'Evo Morales is a symbol of ignorance, having never even finished high school,' Duston Larsen said."
"He vehemently asserted that ranch hands and their families were free to come and go, after the Larsens and other ranchers were faced with government claims that ranches in their region held their Guaraní workers in servitude; the government has used the charge to move ahead with land seizures.
The reality of life at Caraparicito and other ranches may be more complex than either side suggests. At Caraparicito, workers get work contracts, food, clothing, housing and education for their children at a schoolhouse on the ranch. But wages remain low, with senior farmhands earning less than $6 a day.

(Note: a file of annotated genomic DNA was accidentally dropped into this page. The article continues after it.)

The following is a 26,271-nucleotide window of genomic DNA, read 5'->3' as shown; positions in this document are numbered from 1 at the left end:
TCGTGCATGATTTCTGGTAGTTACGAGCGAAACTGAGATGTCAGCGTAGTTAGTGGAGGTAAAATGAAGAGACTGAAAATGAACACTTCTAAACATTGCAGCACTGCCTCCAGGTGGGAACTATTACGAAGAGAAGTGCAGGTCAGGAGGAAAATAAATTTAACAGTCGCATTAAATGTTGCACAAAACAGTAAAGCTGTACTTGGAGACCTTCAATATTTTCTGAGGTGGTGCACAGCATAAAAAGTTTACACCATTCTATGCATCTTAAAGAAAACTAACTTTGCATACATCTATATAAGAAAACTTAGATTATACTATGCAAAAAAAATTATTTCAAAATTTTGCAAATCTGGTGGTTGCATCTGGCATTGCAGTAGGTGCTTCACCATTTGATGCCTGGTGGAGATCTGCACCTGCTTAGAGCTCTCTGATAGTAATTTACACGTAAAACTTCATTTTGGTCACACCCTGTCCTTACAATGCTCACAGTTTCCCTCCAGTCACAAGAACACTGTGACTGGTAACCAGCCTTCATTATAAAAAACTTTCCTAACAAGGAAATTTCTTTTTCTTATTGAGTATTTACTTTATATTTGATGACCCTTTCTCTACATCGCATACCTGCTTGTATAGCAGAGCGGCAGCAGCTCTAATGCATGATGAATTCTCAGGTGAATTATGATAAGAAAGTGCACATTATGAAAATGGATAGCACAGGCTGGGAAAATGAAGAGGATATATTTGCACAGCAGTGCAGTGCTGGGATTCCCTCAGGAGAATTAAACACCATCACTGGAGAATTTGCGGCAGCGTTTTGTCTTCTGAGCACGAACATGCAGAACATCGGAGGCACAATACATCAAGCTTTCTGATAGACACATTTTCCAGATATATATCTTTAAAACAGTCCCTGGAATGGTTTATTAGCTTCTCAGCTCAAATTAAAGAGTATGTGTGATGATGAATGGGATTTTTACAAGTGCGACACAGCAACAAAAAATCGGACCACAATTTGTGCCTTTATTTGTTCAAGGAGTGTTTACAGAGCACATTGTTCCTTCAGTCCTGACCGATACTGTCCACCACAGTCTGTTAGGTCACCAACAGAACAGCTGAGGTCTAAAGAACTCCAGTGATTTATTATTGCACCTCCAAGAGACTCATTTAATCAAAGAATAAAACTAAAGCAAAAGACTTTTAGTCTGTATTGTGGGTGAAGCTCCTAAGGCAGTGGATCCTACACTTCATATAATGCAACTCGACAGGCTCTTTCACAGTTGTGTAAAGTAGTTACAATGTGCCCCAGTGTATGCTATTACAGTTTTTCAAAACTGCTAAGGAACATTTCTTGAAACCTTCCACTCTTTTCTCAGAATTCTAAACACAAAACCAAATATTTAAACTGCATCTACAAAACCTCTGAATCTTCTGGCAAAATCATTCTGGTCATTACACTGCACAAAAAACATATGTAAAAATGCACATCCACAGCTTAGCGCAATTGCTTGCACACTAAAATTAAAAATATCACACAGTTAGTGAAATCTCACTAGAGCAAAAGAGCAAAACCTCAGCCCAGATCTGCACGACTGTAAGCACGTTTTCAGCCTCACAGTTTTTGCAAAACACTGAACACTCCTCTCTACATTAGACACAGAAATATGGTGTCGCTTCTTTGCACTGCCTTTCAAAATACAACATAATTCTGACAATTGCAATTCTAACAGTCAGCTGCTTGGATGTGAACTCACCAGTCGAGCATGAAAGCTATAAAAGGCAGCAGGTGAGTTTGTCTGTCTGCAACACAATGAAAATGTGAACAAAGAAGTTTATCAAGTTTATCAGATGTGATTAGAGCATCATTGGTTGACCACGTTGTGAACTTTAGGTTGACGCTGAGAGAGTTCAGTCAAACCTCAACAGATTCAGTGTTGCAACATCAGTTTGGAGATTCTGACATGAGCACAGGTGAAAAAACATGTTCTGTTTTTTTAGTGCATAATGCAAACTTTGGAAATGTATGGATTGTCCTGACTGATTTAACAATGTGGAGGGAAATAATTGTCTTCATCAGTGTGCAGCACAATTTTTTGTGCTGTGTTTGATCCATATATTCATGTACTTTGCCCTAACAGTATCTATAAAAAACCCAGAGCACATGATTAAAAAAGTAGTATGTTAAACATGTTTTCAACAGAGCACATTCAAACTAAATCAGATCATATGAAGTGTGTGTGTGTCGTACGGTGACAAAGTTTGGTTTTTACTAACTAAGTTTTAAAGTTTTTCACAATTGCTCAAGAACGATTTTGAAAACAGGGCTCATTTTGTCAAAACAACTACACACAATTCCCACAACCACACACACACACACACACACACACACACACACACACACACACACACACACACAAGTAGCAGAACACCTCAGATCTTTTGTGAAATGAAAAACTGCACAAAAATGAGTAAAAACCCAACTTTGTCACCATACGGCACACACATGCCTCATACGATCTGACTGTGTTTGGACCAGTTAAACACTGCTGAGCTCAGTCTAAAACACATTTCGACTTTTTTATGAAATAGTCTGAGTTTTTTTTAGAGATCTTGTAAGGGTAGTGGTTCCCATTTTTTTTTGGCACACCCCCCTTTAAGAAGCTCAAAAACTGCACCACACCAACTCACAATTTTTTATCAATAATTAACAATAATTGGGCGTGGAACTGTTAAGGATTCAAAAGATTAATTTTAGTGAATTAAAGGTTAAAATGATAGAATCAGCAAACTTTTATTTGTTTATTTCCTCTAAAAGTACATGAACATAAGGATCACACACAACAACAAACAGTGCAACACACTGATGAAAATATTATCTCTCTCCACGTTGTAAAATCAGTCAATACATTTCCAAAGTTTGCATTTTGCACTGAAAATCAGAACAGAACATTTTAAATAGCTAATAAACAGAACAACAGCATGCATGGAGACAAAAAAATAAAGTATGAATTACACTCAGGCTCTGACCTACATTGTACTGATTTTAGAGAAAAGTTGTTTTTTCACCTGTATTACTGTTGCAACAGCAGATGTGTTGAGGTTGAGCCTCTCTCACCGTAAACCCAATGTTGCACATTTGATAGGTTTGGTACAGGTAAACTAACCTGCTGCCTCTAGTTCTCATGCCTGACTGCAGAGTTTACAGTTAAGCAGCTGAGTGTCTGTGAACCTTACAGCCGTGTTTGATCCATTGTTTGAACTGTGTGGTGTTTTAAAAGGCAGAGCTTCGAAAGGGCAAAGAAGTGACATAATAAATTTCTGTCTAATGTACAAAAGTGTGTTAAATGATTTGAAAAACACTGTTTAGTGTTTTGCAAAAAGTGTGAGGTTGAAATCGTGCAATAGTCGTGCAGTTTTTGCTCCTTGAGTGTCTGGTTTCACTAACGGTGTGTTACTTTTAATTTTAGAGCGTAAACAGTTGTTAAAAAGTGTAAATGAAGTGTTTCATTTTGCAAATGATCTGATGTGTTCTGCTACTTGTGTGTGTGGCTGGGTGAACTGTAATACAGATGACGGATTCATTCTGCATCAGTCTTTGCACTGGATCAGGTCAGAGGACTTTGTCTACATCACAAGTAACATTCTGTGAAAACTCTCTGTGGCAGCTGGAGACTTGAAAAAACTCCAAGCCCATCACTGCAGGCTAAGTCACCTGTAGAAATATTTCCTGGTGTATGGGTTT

Ahem, actually Simon, what you have just described and witnessed qualifies under Bolivian Law as servitude labor, i.e. slavery. It is one of the quaint laws, hold over from the postrevolutionary reforms after 1952 of making latifundias (those huge land estates started by the Spanish Conquistadors with 'happy' natives living on and working them) illegal. Simon, expect your ass to be called into Bolivian court to provide testimony in future prosecution of the Larsens. However, Romero points out that will never happen because the forces of Santa Cruz Autonomy against that central government were victorious on Sunday, May 4th, in the referendum on the Santa Cruz Autonomy Statute.
"The combination of oil, guns and land becomes even more combustible when mixed with Bolivia’s volatile politics. In a sharp rebuke of Mr. Morales’s socialist-inspired policies, Santa Cruz Province approved measures on Sunday that would halt land redistribution and allow provincial officials to renegotiate some energy deals.